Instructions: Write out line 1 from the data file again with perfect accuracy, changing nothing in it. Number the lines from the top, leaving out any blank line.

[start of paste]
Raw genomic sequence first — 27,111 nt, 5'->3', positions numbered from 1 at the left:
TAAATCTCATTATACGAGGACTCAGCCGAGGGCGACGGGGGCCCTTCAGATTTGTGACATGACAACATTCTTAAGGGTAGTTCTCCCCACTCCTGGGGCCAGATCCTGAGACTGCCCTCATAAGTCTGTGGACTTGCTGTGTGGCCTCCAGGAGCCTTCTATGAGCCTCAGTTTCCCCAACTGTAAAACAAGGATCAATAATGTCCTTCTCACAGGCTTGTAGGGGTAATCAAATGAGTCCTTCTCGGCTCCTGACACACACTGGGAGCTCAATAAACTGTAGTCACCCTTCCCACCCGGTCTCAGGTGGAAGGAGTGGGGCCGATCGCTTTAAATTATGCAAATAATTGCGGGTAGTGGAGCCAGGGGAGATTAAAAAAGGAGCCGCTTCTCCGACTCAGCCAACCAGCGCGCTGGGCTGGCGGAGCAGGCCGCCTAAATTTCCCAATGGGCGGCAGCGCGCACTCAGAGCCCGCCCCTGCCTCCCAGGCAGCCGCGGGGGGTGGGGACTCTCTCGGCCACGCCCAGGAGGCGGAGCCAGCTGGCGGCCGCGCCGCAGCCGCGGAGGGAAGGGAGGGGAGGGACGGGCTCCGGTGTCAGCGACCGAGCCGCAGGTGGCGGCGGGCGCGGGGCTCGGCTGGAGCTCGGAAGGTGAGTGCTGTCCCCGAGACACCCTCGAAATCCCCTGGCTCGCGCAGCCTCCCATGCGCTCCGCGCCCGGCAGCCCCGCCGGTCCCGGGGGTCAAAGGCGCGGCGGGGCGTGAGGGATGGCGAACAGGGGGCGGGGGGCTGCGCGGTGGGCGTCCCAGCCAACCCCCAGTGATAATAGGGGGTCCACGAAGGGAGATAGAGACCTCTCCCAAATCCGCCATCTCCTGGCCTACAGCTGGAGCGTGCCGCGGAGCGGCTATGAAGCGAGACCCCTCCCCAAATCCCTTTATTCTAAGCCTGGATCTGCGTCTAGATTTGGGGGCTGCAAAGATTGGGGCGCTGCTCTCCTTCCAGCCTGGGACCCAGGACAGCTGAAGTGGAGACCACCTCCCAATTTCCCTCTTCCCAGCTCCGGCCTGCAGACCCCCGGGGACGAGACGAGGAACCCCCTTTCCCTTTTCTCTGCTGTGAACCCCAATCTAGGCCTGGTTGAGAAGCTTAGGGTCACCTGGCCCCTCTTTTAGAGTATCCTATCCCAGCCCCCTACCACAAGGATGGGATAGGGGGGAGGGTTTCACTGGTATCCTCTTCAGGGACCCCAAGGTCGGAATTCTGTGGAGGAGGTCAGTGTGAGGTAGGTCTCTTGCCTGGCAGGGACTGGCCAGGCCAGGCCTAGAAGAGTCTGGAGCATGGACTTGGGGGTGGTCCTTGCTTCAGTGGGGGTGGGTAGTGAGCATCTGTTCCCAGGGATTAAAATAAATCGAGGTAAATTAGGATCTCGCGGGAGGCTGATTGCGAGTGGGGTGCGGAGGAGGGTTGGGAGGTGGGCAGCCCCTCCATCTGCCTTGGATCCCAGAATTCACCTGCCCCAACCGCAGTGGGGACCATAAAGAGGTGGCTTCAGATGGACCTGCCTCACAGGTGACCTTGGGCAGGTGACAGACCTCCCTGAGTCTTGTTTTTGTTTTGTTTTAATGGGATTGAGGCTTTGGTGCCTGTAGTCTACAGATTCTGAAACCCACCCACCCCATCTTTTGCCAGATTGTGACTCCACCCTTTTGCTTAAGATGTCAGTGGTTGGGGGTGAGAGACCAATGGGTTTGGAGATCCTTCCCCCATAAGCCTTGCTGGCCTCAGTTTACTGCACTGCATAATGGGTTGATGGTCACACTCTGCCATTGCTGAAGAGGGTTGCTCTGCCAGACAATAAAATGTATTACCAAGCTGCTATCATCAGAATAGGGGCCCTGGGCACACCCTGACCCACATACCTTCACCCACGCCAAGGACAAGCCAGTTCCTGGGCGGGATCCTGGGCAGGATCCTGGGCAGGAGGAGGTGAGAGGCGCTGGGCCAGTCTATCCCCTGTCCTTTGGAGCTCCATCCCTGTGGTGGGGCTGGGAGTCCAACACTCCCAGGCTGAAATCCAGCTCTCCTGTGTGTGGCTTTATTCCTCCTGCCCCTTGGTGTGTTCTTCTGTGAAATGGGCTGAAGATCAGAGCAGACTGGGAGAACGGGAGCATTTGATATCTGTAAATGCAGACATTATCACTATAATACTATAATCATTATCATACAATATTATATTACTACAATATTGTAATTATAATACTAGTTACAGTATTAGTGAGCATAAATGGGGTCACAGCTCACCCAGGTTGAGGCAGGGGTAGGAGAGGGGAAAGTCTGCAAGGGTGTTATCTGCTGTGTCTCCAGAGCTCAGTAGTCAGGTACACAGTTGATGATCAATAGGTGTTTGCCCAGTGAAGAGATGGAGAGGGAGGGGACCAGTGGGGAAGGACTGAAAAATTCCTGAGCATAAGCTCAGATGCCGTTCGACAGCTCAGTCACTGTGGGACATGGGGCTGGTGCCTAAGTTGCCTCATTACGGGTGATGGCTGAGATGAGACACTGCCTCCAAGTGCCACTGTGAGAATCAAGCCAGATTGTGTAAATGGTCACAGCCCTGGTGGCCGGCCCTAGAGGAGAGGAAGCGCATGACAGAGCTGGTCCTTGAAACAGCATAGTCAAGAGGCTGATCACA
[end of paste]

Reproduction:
Raw genomic sequence first — 27,111 nt, 5'->3', positions numbered from 1 at the left: